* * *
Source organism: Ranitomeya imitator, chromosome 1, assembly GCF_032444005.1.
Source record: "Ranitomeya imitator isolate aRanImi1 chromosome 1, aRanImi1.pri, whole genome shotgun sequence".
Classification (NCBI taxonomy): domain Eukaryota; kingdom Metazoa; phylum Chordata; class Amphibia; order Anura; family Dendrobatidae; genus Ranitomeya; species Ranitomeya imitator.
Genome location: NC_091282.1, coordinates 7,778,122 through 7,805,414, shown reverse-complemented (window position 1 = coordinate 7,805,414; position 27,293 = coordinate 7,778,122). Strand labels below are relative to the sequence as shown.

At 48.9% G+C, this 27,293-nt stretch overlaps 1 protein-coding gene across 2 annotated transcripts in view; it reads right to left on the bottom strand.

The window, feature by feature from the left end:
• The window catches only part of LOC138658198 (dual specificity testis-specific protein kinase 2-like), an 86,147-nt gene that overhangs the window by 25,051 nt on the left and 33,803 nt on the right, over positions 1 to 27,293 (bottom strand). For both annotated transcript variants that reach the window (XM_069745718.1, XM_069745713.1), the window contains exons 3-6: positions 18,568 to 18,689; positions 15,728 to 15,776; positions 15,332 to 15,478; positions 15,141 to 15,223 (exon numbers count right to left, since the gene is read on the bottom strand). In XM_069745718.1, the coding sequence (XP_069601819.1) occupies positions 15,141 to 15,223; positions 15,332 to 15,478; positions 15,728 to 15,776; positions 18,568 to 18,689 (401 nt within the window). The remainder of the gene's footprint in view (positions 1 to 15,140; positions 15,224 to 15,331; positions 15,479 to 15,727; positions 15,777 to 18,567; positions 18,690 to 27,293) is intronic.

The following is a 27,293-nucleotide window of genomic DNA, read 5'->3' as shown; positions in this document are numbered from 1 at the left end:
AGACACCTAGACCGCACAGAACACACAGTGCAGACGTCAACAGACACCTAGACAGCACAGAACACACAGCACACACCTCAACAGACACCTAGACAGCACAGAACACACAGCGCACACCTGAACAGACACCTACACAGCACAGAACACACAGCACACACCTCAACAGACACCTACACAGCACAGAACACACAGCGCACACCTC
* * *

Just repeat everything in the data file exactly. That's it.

Source organism: Ranitomeya imitator, chromosome 1, assembly GCF_032444005.1.
Source record: "Ranitomeya imitator isolate aRanImi1 chromosome 1, aRanImi1.pri, whole genome shotgun sequence".
Classification (NCBI taxonomy): domain Eukaryota; kingdom Metazoa; phylum Chordata; class Amphibia; order Anura; family Dendrobatidae; genus Ranitomeya; species Ranitomeya imitator.
Genome location: NC_091282.1, coordinates 7,778,122 through 7,805,414, shown reverse-complemented (window position 1 = coordinate 7,805,414; position 27,293 = coordinate 7,778,122). Strand labels below are relative to the sequence as shown.

At 48.9% G+C, this 27,293-nt stretch overlaps 1 protein-coding gene across 2 annotated transcripts in view; it reads right to left on the bottom strand.

The window, feature by feature from the left end:
• The window catches only part of LOC138658198 (dual specificity testis-specific protein kinase 2-like), an 86,147-nt gene that overhangs the window by 25,051 nt on the left and 33,803 nt on the right, over positions 1 to 27,293 (bottom strand). For both annotated transcript variants that reach the window (XM_069745718.1, XM_069745713.1), the window contains exons 3-6: positions 18,568 to 18,689; positions 15,728 to 15,776; positions 15,332 to 15,478; positions 15,141 to 15,223 (exon numbers count right to left, since the gene is read on the bottom strand). In XM_069745718.1, the coding sequence (XP_069601819.1) occupies positions 15,141 to 15,223; positions 15,332 to 15,478; positions 15,728 to 15,776; positions 18,568 to 18,689 (401 nt within the window). The remainder of the gene's footprint in view (positions 1 to 15,140; positions 15,224 to 15,331; positions 15,479 to 15,727; positions 15,777 to 18,567; positions 18,690 to 27,293) is intronic.

The following is a 27,293-nucleotide window of genomic DNA, read 5'->3' as shown; positions in this document are numbered from 1 at the left end:
AGACACCTAGACCGCACAGAACACACAGTGCAGACGTCAACAGACACCTAGACAGCACAGAACACACAGCACACACCTCAACAGACACCTAGACAGCACAGAACACACAGCGCACACCTGAACAGACACCTACACAGCACAGAACACACAGCACACACCTCAACAGACACCTACACAGCACAGAACACACAGCGCACACCTC